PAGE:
Starting in 1989 with The Little Mermaid, Disney Animation Studios entered a glorious Renaissance era recalling the success of their golden age, taking the experience of both their hits and their failures to heart, and returning to their fairy tale musical roots. It was arguably the best years that the studio ever had, influencing and inspiring audiences and industry insiders so much that these films have become iconic childhood fixtures, and numerous competitors from Dreamworks to Warner Brothers recreated their formula to gain the same level of success, sometimes quite successfully. The days of being second to Don Bluth were over.
And it's no surprise that I decided to dedicate isolated posts specifically to their output from 1991 to 1994, as I consider the next three films I'm going to cover my absolute favorite animated Disney films (Pixar notwithstanding). Enjoy reading, everybody, because I certainly enjoy these films the more and more they age.
Beauty and the Beast:
I suppose I can hardly say anything about the movie that writers and analysts far smarter and more experienced than myself have already said countless times before, but I'll do my best. For one thing, it features some of the most subversive and clever writing in animation history, treating its simplistic fairy tale roots with a greater level of depth and character interaction, and also manages to rectify and toy around with some of the questionable morals and paper thin archetypes that Disney themselves popularized.
Belle, one of the greatest characters in their library, is particularly impressive in showing off a great range of personality, a candid, passionate misfit more at home reading her newly loaned out books than rallying around with the gossipy townsfolk, desiring more than the confines of an overbearing housewife status and pairing with an undesirable suitor, instead wanting something far greater than she or anyone can even know. Belle may not know what that is, but like any young woman coming into the world, she's still learning more about herself, who she even is, and these issues are all very tenderly and realistically treated by screenwriter Linda Woolverton. It's also to the credit of her, as well as the animation team, that while the character certainly looks every bit as amazing as she sounds, she never feels like she's drawing any undue attention to her own beauty.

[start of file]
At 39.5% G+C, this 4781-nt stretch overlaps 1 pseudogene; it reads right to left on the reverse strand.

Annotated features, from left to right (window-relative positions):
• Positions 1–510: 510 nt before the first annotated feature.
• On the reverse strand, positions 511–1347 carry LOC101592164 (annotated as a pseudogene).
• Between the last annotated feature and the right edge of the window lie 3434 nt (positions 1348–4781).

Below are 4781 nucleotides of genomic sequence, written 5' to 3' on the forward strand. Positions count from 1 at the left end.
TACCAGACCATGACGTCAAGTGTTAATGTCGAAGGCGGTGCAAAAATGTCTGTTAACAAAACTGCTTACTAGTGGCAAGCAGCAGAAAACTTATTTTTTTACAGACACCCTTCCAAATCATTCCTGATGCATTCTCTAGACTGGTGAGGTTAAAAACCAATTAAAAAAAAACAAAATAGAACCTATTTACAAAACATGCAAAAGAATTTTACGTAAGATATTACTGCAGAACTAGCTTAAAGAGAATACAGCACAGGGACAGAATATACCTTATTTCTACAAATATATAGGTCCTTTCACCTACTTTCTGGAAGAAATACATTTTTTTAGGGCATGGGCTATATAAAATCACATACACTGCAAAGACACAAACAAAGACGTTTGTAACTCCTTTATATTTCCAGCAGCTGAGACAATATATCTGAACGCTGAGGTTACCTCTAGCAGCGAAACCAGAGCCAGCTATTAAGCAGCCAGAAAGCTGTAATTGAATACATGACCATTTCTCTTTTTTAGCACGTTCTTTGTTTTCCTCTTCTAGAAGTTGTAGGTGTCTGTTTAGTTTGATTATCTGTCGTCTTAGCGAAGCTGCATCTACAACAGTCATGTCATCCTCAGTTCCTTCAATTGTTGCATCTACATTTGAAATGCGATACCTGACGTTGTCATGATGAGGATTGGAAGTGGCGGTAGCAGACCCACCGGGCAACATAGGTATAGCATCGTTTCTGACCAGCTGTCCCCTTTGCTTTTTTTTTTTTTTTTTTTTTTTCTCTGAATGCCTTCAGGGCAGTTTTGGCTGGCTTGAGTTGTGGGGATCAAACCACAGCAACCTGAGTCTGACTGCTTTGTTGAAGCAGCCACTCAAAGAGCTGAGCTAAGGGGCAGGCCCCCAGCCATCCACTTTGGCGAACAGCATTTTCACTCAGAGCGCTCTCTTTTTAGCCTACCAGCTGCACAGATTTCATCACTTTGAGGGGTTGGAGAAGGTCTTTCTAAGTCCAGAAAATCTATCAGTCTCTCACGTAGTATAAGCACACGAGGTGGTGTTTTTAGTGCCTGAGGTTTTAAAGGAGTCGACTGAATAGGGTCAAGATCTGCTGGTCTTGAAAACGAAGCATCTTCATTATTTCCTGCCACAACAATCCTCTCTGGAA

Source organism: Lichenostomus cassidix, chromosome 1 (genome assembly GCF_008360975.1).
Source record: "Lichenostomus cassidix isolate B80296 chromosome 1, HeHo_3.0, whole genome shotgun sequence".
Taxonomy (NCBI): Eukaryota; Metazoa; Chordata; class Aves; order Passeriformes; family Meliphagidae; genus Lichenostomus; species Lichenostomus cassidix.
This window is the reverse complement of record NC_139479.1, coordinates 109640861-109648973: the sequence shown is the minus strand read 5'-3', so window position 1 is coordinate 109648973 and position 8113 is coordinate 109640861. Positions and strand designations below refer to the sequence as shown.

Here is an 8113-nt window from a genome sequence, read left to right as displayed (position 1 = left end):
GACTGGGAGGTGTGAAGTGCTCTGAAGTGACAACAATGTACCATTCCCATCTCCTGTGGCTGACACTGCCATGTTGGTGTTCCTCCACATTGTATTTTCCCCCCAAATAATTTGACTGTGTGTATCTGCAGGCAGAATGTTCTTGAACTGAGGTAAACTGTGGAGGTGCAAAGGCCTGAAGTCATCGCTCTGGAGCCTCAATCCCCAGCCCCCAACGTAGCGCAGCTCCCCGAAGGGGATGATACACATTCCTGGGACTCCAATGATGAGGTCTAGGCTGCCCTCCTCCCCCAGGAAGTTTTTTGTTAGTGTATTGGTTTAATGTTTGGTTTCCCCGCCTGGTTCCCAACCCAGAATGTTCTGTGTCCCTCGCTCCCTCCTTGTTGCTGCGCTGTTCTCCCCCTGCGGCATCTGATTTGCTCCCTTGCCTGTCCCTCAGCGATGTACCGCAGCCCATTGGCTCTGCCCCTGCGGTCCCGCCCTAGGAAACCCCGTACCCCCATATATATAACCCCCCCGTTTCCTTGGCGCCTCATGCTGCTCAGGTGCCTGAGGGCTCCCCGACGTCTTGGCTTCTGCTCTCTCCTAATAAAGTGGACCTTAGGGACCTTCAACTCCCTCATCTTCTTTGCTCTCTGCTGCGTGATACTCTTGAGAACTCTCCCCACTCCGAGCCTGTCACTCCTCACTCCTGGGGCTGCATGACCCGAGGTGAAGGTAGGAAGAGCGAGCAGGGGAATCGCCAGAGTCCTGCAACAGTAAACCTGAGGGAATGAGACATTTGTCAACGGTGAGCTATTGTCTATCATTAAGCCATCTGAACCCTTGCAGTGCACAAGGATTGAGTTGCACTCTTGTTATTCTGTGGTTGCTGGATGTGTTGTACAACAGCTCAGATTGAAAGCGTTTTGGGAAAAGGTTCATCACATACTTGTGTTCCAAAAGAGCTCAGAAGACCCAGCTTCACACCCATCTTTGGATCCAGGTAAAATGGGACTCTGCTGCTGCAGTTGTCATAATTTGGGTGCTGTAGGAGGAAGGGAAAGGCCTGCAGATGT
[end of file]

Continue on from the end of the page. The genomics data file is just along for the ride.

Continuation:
On the opposite spectrum is that of the Beast, who the film has the unenviable task of being able to humanize such an initially despicable and gruff character, and allow the viewer to easily be able to empathize with him. Largely thanks to the movie's perfect pacing and character development, the character shows a tremendous growth in growing from spoiled and aggressive monster, to showing much more humility and care to anyone other than himself, and by the time the character has to make a heartbreaking decision for the woman he's falling in love with, the film has done well to make us love the character and project so much humanity into a monster. It's this particular butting of heads between the two leads that makes their romance so engaging, particularly because of the clever concealment of how long Belle actually spends living in the castle. All in all, I think the film is terrific at showing what can come from letting a romance blossom naturally and on individual terms as opposed to trying to force romance into the equation, with the villain Gaston - a character who would normally be the hero, but who's arrogance and narcissism push him to obsessive and unhinged lengths - showing a particularly sinister attempt at the latter. The romance between Belle and the Beast is firmly based around excellently judged and natural moments, thoroughly captivating us by the end of the film, and allowing it to earn that spectacularly happy end.